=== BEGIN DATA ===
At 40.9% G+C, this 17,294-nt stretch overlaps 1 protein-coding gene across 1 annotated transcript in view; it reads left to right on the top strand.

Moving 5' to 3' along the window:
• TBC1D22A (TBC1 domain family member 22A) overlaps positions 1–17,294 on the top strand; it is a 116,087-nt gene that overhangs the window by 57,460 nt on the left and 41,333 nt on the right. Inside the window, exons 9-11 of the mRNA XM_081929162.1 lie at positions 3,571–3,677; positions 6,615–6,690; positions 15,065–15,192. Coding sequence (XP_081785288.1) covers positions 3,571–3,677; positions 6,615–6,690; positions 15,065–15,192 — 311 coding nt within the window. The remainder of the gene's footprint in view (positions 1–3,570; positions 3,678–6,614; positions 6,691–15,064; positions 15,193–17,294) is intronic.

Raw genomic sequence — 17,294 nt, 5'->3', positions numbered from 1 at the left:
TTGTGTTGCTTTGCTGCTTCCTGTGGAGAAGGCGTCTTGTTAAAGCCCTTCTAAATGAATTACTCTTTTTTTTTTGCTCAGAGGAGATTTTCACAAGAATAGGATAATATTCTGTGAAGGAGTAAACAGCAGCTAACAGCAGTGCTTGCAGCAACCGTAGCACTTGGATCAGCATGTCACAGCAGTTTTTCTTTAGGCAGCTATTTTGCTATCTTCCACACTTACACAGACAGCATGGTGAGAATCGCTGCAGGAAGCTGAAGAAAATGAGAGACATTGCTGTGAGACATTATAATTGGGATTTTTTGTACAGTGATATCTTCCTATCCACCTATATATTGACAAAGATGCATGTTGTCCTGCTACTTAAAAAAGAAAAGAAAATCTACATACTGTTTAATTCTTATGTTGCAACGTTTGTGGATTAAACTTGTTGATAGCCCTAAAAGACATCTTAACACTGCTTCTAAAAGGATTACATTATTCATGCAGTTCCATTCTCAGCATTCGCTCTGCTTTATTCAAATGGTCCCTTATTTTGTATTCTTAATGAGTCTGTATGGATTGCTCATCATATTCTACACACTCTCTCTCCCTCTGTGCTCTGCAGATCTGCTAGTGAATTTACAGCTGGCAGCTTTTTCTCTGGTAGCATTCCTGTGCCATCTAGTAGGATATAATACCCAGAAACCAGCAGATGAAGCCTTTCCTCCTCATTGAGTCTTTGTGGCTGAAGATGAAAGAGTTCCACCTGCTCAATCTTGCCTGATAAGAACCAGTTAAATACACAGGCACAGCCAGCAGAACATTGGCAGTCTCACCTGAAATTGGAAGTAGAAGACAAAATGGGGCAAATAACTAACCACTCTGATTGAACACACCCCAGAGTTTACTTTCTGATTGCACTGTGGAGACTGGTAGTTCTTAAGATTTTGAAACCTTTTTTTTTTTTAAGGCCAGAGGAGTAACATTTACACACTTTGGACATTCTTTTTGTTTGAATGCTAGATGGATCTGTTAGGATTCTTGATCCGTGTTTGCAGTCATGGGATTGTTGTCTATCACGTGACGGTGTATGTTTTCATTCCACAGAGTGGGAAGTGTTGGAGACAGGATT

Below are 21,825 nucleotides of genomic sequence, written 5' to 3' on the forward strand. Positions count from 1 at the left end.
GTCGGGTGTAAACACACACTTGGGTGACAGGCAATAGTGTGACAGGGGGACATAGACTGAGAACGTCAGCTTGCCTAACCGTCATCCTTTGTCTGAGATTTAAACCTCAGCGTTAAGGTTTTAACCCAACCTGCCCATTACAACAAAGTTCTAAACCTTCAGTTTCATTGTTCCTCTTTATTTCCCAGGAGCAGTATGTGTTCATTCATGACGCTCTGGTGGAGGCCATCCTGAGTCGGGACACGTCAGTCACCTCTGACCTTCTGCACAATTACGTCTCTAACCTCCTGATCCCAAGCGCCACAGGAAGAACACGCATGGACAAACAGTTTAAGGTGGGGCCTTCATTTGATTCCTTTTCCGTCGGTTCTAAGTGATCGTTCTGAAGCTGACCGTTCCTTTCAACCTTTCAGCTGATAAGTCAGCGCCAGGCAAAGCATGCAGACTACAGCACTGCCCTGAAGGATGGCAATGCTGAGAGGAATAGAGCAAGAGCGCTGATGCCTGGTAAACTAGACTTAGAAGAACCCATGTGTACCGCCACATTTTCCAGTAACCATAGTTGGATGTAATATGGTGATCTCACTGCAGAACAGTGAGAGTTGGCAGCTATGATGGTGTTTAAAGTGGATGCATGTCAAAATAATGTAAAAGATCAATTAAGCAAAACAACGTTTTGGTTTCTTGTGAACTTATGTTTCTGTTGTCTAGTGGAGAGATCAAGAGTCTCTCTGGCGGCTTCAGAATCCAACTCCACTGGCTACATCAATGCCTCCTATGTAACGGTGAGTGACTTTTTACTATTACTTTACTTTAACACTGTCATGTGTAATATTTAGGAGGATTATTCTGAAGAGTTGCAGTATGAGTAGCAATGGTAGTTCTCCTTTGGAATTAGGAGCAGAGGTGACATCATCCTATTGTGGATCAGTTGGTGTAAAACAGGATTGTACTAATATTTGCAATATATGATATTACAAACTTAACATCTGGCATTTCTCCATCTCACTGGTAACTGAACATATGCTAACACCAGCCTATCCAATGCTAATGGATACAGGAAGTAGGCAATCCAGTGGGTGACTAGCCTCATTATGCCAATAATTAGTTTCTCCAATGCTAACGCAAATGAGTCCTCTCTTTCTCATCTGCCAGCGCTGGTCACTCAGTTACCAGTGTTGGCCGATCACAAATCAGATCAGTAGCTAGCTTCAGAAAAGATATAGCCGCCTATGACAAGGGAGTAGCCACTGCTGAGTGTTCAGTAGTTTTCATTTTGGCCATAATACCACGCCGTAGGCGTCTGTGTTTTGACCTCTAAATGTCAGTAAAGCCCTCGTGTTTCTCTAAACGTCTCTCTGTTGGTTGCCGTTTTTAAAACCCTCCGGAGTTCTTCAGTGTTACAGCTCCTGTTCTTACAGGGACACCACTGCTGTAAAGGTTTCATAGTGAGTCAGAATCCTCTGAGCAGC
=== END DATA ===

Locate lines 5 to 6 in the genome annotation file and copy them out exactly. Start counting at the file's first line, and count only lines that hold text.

TTGTGTTGCTTTGCTGCTTCCTGTGGAGAAGGCGTCTTGTTAAAGCCCTTCTAAATGAATTACTCTTTTTTTTTTGCTCAGAGGAGATTTTCACAAGAATAGGATAATATTCTGTGAAGGAGTAAACAGCAGCTAACAGCAGTGCTTGCAGCAACCGTAGCACTTGGATCAGCATGTCACAGCAGTTTTTCTTTAGGCAGCTATTTTGCTATCTTCCACACTTACACAGACAGCATGGTGAGAATCGCTGCAGGAAGCTGAAGAAAATGAGAGACATTGCTGTGAGACATTATAATTGGGATTTTTTGTACAGTGATATCTTCCTATCCACCTATATATTGACAAAGATGCATGTTGTCCTGCTACTTAAAAAAGAAAAGAAAATCTACATACTGTTTAATTCTTATGTTGCAACGTTTGTGGATTAAACTTGTTGATAGCCCTAAAAGACATCTTAACACTGCTTCTAAAAGGATTACATTATTCATGCAGTTCCATTCTCAGCATTCGCTCTGCTTTATTCAAATGGTCCCTTATTTTGTATTCTTAATGAGTCTGTATGGATTGCTCATCATATTCTACACACTCTCTCTCCCTCTGTGCTCTGCAGATCTGCTAGTGAATTTACAGCTGGCAGCTTTTTCTCTGGTAGCATTCCTGTGCCATCTAGTAGGATATAATACCCAGAAACCAGCAGATGAAGCCTTTCCTCCTCATTGAGTCTTTGTGGCTGAAGATGAAAGAGTTCCACCTGCTCAATCTTGCCTGATAAGAACCAGTTAAATACACAGGCACAGCCAGCAGAACATTGGCAGTCTCACCTGAAATTGGAAGTAGAAGACAAAATGGGGCAAATAACTAACCACTCTGATTGAACACACCCCAGAGTTTACTTTCTGATTGCACTGTGGAGACTGGTAGTTCTTAAGATTTTGAAACCTTTTTTTTTTTTAAGGCCAGAGGAGTAACATTTACACACTTTGGACATTCTTTTTGTTTGAATGCTAGATGGATCTGTTAGGATTCTTGATCCGTGTTTGCAGTCATGGGATTGTTGTCTATCACGTGACGGTGTATGTTTTCATTCCACAGAGTGGGAAGTGTTGGAGACAGGATT

Below are 21,825 nucleotides of genomic sequence, written 5' to 3' on the forward strand. Positions count from 1 at the left end.